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31 Cards in this Set

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  • Back
an inner state that energizes behavior toward the fulfillment of a goal
motivation
an unlearned, relatively fixed pattern of behavior that is essential to a species' survival
instinct
the idea that an imbalance in homeostasis creates a physiological need, which produces a drive that motivates the organism to satisfy the need
drive-reduction theory
the tendency for organisms to keep physiological systems internally balanced by adjusting them in response to change
homeostasis
a physiological state of arousal that moves an organism to meet a need
drive
a theory of motivation stating that behavior is directed toward attaining desirable stimuli, called positive incentives, and avoiding undesirable stimuli, called negative incentives
incentive theory
a positive or negative environmental stimulus that motivates behavior
incentive
motivation to engage in a behavior or an activity because one finds it interesting or enjoyable for its own sake
intrinsic motivation
motivation to engage in a behavior or an activity because of the external rewards it can provide
extrinsic motivation
maslow's progression of human needds, in which those that are the most basic, namely physiological needs, must be sufficiently satisfied before higher-level safety needs and then psychological needs become activated
hierarchy of needs
the ultimate goal of growth, being the realization of one's full potential
self-actualization
a learned preconception about how a series of events, perceived as being sexual, are likely to occur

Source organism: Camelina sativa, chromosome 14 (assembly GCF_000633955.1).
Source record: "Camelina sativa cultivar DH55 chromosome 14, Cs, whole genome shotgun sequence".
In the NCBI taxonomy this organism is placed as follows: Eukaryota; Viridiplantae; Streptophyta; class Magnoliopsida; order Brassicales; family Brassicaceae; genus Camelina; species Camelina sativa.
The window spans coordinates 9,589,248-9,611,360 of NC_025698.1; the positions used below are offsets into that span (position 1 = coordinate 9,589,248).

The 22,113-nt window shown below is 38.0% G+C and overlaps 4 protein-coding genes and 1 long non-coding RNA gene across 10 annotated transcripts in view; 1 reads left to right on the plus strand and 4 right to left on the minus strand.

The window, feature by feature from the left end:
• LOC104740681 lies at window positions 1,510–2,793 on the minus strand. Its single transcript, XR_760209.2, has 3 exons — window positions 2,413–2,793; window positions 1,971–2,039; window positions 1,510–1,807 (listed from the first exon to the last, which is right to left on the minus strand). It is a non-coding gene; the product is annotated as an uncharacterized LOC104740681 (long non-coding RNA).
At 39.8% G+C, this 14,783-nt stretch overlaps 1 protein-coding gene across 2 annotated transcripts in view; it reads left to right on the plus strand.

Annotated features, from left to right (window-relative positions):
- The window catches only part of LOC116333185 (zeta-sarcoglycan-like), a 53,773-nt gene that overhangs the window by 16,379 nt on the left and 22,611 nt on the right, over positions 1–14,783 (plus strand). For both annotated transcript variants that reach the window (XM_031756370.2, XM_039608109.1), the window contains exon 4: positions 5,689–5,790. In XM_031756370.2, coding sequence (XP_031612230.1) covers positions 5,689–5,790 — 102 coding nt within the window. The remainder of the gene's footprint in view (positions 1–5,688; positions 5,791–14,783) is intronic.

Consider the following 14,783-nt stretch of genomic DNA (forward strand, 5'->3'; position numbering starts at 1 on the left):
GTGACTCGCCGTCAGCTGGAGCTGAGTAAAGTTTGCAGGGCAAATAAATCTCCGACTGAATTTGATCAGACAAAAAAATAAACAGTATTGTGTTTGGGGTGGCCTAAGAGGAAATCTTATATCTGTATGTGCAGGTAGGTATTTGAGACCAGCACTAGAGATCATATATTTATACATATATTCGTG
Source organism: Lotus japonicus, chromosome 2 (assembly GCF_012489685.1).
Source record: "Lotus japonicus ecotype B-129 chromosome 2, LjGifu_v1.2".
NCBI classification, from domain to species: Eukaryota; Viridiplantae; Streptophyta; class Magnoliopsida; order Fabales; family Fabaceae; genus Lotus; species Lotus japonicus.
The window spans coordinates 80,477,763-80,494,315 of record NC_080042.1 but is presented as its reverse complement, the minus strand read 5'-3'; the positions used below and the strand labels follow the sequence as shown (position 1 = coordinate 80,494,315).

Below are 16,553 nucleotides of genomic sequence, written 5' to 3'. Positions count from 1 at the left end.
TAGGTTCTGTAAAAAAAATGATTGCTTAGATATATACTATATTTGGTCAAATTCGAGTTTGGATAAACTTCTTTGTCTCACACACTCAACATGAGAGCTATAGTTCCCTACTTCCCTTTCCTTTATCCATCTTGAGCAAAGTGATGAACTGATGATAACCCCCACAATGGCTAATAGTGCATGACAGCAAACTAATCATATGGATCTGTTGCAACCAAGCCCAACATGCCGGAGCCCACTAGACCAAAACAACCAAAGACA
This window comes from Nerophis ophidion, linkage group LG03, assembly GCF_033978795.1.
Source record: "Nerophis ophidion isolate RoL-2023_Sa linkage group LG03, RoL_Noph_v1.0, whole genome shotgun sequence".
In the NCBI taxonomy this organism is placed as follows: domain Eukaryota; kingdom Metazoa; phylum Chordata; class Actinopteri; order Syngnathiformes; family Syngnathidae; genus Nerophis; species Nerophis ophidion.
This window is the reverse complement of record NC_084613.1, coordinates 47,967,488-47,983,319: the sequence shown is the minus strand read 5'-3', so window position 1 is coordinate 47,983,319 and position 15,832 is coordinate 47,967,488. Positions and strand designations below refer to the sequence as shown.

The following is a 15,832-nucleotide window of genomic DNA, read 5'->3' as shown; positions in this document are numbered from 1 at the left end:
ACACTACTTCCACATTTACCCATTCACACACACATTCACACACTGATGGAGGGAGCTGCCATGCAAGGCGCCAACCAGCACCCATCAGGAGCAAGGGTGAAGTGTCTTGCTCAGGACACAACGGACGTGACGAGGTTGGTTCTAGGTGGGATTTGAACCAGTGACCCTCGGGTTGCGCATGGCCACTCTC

sexual script
the four stages of sexual responding- excitement, plateau, orgasm, and resolution - first identified by Masters and Johnson
sexual response cycle
a male sex hormone found in both men and women that has a positive influence on sexual desire. The additional testosterone in males stimulates the growth of the male sex organs in the fetus and the development of the male sex characteristics during puberty
testosterone
forced sexual intercourse that occurs either on a date or between people who are acquainted or romantically involved. Also known as date rape
acquaintance rape
the false belief that deep down, women enjoy forcible sex and find it sexually exciting
rape myth
the degree to which a person is suxually attracted to persons of the other sex and/or to person of the same sex
sexual orientation
the sexual orientation in which a person is sexually attracted primarily to members of the other sex
heterosexuality
the sexual orientation in which a person in sexually attracted primarily to members of the same sex
homosexuality
the sexual orientation in which a person is sexually attracted to members of both sexes
bisexuality
a system of cultural beliefs, values, and customs that exalts heterosexuality and denies, denigrates, and stigmatizes any nonheterosexual forms of behavior or identity
heterosexism
being full to satisfaction, in this case, by food
satiety
a level of weight that the body works to maintain
set point
a desire to overcome obstacles and to meet high standards of excellence
need for achievement (n-ach)
a test in which people "project" their inner feelings and motives through the stories they make up about ambiguous pictures
thematic apperception test (TAT)
a positive or negative feeling state that typically includes some combination of physiological arousal, cognitive appraisal, and behavioral expression
emotion
a theory that emotion-provoking events induce specific physiological changes in the autonomic nervous system that our brain automatically interprets as specific emotions
james-lange theory
a theory that emotion-provoking events simultaneously induce both physiological responses and subjective states that are labeled as emotions
cannon-bard theory
a machine that measures several of the physiological responses accompanying emotion (such as respiration, heart rate, blood pressure, and palm perspiration
polygraph
a theory of emotion suggesting that our emotional states are sometimes determined by experiencing physiological arousal and then attaching a cognitive label to the arousal
two-factor theory
a theory of emotion suggesting that every emotion triggers an opposite emotion
opponent-process theory